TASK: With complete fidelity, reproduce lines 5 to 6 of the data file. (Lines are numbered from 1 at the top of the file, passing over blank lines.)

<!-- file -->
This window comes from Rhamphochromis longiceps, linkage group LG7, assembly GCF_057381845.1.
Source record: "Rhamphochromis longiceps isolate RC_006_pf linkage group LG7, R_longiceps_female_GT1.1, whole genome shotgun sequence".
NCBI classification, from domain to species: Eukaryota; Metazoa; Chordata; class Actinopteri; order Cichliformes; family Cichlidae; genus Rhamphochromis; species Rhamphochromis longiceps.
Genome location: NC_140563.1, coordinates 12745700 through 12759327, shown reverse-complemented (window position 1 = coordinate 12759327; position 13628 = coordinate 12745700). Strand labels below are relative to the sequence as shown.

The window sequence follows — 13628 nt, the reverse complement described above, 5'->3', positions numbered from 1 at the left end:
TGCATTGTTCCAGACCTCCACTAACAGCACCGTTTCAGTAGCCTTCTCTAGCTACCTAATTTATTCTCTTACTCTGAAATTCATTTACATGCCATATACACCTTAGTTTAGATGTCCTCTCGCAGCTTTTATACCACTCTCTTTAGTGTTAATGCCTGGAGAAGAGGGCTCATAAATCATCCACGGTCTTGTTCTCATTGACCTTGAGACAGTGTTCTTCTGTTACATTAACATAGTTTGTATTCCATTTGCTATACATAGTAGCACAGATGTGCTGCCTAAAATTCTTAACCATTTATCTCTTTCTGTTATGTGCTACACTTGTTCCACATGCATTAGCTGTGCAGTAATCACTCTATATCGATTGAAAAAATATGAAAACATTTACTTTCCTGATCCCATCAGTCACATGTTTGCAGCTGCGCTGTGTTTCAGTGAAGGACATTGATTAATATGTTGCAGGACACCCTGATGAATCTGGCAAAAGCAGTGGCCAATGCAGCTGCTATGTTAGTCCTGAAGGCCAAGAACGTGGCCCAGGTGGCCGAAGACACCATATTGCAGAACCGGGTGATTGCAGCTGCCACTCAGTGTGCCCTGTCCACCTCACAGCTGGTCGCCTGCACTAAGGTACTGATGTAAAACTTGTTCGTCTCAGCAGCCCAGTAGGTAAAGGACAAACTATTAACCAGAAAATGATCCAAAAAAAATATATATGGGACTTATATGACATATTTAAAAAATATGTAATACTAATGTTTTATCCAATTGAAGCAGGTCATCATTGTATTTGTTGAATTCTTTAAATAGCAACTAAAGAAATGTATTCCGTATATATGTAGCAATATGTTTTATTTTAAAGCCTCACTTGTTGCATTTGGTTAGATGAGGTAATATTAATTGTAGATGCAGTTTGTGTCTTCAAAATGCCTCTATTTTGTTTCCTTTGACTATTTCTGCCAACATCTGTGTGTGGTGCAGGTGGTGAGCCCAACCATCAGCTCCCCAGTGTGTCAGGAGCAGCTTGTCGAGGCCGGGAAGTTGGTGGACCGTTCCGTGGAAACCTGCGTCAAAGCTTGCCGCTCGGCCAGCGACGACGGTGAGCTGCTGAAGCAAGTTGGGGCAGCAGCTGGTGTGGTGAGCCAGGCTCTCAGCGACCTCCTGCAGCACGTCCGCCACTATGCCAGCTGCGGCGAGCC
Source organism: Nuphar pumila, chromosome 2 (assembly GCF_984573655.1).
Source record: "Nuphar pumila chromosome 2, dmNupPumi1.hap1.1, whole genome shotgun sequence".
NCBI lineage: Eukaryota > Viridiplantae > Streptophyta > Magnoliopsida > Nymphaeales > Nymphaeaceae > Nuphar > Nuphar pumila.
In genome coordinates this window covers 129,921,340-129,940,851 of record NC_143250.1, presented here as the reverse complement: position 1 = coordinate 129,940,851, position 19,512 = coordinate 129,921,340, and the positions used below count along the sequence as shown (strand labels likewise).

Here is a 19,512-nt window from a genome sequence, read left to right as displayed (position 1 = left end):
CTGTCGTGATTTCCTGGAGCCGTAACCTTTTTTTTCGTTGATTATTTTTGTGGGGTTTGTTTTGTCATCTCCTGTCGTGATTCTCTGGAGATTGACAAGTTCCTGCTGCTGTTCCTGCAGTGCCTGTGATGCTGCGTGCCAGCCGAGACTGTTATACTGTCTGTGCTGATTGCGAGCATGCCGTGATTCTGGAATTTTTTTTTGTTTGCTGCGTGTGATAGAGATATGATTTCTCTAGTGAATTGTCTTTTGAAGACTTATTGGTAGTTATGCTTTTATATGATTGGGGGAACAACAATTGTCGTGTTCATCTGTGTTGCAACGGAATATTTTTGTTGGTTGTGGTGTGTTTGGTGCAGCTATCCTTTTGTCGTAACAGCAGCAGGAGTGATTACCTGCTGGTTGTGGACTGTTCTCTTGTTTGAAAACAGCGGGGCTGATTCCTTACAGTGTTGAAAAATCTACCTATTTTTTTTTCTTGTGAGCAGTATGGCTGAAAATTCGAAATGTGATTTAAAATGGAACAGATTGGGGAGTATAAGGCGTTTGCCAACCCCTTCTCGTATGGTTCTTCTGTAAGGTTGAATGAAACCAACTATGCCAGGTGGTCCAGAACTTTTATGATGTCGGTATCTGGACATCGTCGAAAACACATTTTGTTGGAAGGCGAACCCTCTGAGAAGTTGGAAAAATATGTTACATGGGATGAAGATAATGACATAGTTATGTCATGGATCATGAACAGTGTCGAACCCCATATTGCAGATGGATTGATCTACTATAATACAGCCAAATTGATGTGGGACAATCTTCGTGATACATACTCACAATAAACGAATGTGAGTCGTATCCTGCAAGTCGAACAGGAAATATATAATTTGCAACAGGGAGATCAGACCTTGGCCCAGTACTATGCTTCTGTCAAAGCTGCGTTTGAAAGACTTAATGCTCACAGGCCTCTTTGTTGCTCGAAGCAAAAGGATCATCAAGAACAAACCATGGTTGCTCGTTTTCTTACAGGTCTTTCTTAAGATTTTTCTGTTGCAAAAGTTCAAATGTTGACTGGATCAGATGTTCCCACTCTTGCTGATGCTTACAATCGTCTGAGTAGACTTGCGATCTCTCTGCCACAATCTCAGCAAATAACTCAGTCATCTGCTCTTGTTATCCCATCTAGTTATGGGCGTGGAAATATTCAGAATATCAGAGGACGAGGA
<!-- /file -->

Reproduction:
The window sequence follows — 13628 nt, the reverse complement described above, 5'->3', positions numbered from 1 at the left end:
TGCATTGTTCCAGACCTCCACTAACAGCACCGTTTCAGTAGCCTTCTCTAGCTACCTAATTTATTCTCTTACTCTGAAATTCATTTACATGCCATATACACCTTAGTTTAGATGTCCTCTCGCAGCTTTTATACCACTCTCTTTAGTGTTAATGCCTGGAGAAGAGGGCTCATAAATCATCCACGGTCTTGTTCTCATTGACCTTGAGACAGTGTTCTTCTGTTACATTAACATAGTTTGTATTCCATTTGCTATACATAGTAGCACAGATGTGCTGCCTAAAATTCTTAACCATTTATCTCTTTCTGTTATGTGCTACACTTGTTCCACATGCATTAGCTGTGCAGTAATCACTCTATATCGATTGAAAAAATATGAAAACATTTACTTTCCTGATCCCATCAGTCACATGTTTGCAGCTGCGCTGTGTTTCAGTGAAGGACATTGATTAATATGTTGCAGGACACCCTGATGAATCTGGCAAAAGCAGTGGCCAATGCAGCTGCTATGTTAGTCCTGAAGGCCAAGAACGTGGCCCAGGTGGCCGAAGACACCATATTGCAGAACCGGGTGATTGCAGCTGCCACTCAGTGTGCCCTGTCCACCTCACAGCTGGTCGCCTGCACTAAGGTACTGATGTAAAACTTGTTCGTCTCAGCAGCCCAGTAGGTAAAGGACAAACTATTAACCAGAAAATGATCCAAAAAAAATATATATGGGACTTATATGACATATTTAAAAAATATGTAATACTAATGTTTTATCCAATTGAAGCAGGTCATCATTGTATTTGTTGAATTCTTTAAATAGCAACTAAAGAAATGTATTCCGTATATATGTAGCAATATGTTTTATTTTAAAGCCTCACTTGTTGCATTTGGTTAGATGAGGTAATATTAATTGTAGATGCAGTTTGTGTCTTCAAAATGCCTCTATTTTGTTTCCTTTGACTATTTCTGCCAACATCTGTGTGTGGTGCAGGTGGTGAGCCCAACCATCAGCTCCCCAGTGTGTCAGGAGCAGCTTGTCGAGGCCGGGAAGTTGGTGGACCGTTCCGTGGAAACCTGCGTCAAAGCTTGCCGCTCGGCCAGCGACGACGGTGAGCTGCTGAAGCAAGTTGGGGCAGCAGCTGGTGTGGTGAGCCAGGCTCTCAGCGACCTCCTGCAGCACGTCCGCCACTATGCCAGCTGCGGCGAGCC